Low mode is good for 160 lumens, and runtime is about 105 minutes. This is an odd graph as well, because the light actually increases slightly in output over the first 50 minutes, before stepping back down and then slowly increasing till LVP kicks in. Output till the end gets a bit unstable. 

 

UI

The light has buttons on the left and right, These are button pads that look longer then they really are, you have to get right up under the bar to make them function. A quick press of either button gives you a constant on mode, a longer press give you a momentary mode, Jetbeam calls this tactical mode. To access strobe, double click other buttons.

 

The light has 2 modes, a high and low, 520 or 120 lumens respectively. To switch between them, just long press both side buttons together and the light will come on and adjust it’s output. This setting is memorized. In my experience I had better luck if I pressed and held one button and then the other quickly vs at the same time. Having the light on makes it easier. 

 

The light also has an on/off switch on the bottom that is it’s lock mechanism. To set the lock, long press on the bottom button, and the light will slow flash 3 times. To unlock long press on the bottom button and the light will slow flash 2 times.

 

Recharging

Recharging is accomplished on the included Jetbeam 700mAh 16340 battery via the USB port on the side of the battery. This is the same battery we saw on the Jetbeam RRT-01 Review I did earlier in the year (Great light if you have not seen it). It has 2 LED indicators on top, red when charging, green when charged. Charging speed was very conservative at 0.4A meaning charging a low battery to full (4.17V) took 2 hours, 5 minutes. 

0.4A.

Conclusion

The Jetbeam T2 is Jetbeams first Pistol light that I can find and it’s pretty good for a first go at it. For me the output should be a bit more smooth and regulated, with more emphasis on the high output without step down. The buttons on the sides should have a larger area to enable them to be used more easily. I don’t find the switch on the bottom that useful for lockout because of the UI that takes too long. I would much rather have a simple mechanical lockout via a ¼ turn of the bezel because it’s simpler and faster. 

 

That said I like the shapes here, and so far this has proven to work pretty well. Even though the mount isn’t a tool less design it works well and should adapt to most full size and sub compact model pistols. The XP-L high is a good emitter choice here and the results are alight that throws pretty well which is important for a pistol light. Overall it’s a good first design with room for improvement in the future.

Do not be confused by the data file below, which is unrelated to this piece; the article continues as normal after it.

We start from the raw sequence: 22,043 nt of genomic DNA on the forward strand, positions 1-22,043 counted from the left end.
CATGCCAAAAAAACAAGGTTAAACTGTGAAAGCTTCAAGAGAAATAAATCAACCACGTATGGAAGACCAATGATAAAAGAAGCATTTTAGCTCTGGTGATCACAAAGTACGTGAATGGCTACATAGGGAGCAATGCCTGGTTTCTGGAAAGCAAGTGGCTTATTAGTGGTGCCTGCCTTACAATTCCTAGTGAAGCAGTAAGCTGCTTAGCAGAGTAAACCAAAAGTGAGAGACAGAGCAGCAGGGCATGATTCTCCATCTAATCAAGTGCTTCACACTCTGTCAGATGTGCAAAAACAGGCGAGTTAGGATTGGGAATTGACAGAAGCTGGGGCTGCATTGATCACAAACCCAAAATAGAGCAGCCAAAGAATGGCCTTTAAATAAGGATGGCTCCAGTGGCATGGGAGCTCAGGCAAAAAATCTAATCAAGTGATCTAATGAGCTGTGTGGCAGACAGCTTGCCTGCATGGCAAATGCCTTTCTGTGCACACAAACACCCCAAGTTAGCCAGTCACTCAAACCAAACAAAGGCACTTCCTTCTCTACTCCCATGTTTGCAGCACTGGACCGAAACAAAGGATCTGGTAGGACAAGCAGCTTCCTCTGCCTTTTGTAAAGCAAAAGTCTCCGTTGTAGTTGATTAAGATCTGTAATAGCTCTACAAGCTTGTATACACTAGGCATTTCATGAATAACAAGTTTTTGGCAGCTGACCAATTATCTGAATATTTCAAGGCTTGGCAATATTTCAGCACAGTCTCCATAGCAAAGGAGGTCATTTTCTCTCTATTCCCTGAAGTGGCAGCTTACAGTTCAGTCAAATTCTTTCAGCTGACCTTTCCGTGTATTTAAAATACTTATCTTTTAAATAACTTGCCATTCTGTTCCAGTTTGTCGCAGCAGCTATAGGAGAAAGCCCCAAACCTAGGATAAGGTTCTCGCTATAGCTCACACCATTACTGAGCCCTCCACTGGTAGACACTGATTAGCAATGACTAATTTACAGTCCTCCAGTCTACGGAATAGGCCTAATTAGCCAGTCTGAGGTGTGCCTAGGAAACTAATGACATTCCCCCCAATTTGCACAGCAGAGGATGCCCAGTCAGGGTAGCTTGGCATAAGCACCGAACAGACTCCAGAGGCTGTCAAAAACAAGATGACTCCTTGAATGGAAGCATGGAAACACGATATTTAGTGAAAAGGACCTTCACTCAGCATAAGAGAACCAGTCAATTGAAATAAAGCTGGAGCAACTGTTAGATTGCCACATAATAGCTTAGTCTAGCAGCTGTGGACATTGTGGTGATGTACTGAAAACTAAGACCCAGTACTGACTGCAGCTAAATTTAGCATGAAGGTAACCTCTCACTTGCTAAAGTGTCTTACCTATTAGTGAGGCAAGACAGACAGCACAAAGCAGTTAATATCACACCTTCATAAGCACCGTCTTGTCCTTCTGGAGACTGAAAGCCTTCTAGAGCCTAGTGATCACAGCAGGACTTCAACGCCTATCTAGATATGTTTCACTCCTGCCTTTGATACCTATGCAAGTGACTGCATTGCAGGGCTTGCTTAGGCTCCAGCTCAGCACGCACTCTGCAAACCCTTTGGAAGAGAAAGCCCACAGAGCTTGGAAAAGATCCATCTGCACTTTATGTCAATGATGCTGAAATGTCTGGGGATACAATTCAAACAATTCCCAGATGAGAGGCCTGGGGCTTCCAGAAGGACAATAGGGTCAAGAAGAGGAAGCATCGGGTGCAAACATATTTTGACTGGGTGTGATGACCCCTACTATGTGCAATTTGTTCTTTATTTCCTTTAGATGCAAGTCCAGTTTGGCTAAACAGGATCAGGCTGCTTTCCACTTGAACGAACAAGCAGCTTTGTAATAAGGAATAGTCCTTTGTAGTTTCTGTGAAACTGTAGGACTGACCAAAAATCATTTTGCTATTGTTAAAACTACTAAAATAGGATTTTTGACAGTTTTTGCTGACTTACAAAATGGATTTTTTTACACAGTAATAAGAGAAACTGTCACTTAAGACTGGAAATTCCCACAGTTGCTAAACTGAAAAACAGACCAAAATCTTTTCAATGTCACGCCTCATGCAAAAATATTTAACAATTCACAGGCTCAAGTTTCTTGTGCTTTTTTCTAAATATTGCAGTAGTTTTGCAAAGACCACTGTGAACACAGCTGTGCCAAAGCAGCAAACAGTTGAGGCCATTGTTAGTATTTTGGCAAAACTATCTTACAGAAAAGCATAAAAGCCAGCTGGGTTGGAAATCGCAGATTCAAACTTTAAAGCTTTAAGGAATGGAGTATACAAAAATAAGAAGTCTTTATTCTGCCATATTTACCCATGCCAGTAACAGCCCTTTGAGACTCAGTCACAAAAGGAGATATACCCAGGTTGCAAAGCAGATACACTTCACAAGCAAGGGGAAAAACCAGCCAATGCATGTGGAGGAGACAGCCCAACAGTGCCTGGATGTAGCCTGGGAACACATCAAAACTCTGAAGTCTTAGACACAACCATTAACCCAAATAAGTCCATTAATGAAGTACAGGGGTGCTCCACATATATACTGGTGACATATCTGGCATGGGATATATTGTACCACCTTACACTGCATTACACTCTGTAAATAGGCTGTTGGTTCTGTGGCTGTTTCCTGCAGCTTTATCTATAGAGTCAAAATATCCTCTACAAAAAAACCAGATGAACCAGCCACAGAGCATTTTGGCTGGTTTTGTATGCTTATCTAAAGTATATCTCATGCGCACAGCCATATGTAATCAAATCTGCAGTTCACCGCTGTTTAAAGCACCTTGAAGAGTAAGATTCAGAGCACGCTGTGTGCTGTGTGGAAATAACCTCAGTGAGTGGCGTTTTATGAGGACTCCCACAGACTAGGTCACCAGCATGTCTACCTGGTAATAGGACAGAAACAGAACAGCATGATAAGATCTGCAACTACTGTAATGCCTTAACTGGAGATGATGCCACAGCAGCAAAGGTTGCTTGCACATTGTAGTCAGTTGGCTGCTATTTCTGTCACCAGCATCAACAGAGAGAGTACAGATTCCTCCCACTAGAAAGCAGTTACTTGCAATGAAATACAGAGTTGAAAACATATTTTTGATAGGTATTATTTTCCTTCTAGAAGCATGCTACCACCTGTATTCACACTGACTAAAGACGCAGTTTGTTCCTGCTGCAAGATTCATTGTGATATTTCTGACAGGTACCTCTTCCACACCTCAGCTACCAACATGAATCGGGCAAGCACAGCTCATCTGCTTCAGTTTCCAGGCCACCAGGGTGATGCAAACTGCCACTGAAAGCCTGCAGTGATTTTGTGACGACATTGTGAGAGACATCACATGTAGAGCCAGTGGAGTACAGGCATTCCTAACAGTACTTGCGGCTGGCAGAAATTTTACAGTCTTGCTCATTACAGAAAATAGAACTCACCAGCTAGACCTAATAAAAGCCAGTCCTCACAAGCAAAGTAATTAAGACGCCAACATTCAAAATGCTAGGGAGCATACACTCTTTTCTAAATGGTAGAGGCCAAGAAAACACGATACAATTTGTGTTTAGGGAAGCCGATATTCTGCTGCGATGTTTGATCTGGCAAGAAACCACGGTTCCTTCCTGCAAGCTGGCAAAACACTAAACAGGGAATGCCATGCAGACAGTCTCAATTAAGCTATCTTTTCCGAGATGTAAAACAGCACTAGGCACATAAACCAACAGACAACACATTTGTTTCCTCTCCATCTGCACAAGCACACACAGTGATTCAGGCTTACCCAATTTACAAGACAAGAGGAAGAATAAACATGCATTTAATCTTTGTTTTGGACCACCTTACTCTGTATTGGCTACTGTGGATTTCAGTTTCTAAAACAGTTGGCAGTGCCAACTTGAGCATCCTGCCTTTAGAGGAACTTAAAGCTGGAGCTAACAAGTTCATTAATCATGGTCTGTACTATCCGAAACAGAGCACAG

Purchase the T2 on Jetbeam’s Website https://www.jetbeamworld.com/en/product/Jetbeam-JET-T2-Compact-LED-Tactical-Pistol-Light-CREE-XP-L-HI-520-Lumens-Includes-1-x-3.7V-700mAh-RCR123A-80.html or from Battery Junction https://www.batteryjunction.com/jetbeam-jet-t2.html 

Thrunite TT10 Review (21700, USB charging, XHP70.2)

Today I have a review of the Thrunite TT10, a tactical light using the Cree XHP 70.2, a 21700 battery, and with onboard MicroUSB charging. Thanks to Thrunite for sending this to me to take a look at. Let’s dive in.

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Packaging & Accessories

Packaging is typical of Thrunite, it’s a brown cardboard box, elegant printing of the model name of the light, a wire outline, and then on the sides the emitter tint. Inside the box the light is protected in die cut white foam, and housed in a plastic bag. Accessories include the Thrunite branded protected flattop 21700 5000mAh battery, a microUSB charging cable, manual, holster, extra button covers, and lanyard. The holster is like other Thrunites, decent quality Nylon with a plastic Dring.

Construction

The light is made from aluminum and anodized in a smooth semi gloss black. Starting at the rear, you have the tail which has ample room for the lanyard on each side. In the center you have 2 buttons, a larger mechanical switch that gives you direct access to turbo, and then a smaller square e-switch to give you direct access to strobe. Rear threads are raw, anodized and ACME cut. The light features a dual wall design to make the combination of switch, and tail switches work with the onboard microUSB charging and the inner double springs stout.